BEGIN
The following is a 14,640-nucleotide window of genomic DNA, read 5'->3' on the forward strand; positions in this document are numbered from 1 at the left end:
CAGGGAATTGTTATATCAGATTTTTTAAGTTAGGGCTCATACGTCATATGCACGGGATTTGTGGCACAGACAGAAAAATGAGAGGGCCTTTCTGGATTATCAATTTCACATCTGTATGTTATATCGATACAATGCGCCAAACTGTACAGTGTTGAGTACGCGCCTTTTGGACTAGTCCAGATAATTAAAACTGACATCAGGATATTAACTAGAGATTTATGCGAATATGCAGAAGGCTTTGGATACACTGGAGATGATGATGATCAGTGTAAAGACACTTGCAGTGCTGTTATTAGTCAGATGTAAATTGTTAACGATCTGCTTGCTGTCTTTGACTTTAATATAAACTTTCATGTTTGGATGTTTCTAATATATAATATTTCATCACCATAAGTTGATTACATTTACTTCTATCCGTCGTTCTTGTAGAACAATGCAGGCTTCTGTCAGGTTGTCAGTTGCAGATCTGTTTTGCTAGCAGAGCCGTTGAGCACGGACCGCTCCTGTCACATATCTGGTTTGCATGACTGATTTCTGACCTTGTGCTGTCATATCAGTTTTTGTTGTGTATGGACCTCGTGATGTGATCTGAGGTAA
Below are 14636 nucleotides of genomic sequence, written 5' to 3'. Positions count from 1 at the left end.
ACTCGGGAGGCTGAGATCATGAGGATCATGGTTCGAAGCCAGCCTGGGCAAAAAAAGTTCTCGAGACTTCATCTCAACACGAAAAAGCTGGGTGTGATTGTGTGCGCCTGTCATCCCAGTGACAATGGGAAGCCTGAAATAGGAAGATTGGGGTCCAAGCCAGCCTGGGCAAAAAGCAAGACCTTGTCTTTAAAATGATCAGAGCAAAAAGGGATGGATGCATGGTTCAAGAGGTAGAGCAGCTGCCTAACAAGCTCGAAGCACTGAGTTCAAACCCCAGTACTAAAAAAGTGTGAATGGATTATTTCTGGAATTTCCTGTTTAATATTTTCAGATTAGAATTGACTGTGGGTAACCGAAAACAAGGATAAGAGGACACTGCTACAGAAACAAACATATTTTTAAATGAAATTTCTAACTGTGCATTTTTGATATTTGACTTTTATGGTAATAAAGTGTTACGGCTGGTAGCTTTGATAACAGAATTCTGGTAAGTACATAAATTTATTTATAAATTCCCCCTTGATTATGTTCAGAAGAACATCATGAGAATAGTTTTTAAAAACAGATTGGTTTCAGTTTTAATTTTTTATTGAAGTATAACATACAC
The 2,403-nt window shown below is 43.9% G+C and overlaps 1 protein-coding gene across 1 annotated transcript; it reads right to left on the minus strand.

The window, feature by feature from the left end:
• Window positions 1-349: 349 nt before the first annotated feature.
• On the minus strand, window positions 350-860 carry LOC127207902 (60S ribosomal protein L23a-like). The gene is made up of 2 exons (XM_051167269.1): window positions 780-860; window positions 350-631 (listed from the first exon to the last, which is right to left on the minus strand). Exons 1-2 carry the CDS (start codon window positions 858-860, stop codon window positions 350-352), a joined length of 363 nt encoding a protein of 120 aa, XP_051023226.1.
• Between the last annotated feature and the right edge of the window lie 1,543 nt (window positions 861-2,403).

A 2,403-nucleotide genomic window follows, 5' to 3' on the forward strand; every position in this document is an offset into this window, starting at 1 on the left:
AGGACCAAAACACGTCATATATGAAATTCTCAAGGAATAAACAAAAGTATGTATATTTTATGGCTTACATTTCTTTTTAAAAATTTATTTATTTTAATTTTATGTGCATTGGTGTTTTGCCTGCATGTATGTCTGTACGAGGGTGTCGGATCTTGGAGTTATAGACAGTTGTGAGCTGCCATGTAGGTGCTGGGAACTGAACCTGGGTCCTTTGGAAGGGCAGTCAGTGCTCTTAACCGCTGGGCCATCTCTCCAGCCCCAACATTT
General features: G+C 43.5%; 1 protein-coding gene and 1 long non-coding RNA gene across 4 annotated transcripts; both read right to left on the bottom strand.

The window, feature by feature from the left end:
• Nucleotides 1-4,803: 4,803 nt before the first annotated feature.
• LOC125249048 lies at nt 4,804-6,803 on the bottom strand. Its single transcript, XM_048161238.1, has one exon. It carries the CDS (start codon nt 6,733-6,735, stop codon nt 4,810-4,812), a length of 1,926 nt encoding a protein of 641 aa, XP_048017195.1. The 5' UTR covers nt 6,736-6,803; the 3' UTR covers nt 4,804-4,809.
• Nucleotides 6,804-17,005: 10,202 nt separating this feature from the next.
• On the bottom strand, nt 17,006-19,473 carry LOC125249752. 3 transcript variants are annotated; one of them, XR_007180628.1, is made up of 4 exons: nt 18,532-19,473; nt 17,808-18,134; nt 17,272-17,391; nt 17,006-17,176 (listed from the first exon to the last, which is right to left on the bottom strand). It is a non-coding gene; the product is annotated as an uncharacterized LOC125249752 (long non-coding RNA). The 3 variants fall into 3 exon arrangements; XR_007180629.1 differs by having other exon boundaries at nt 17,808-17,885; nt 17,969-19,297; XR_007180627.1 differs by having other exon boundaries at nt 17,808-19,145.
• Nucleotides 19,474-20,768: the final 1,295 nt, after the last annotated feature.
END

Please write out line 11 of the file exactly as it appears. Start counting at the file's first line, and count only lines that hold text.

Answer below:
AGGACCAAAACACGTCATATATGAAATTCTCAAGGAATAAACAAAAGTATGTATATTTTATGGCTTACATTTCTTTTTAAAAATTTATTTATTTTAATTTTATGTGCATTGGTGTTTTGCCTGCATGTATGTCTGTACGAGGGTGTCGGATCTTGGAGTTATAGACAGTTGTGAGCTGCCATGTAGGTGCTGGGAACTGAACCTGGGTCCTTTGGAAGGGCAGTCAGTGCTCTTAACCGCTGGGCCATCTCTCCAGCCCCAACATTT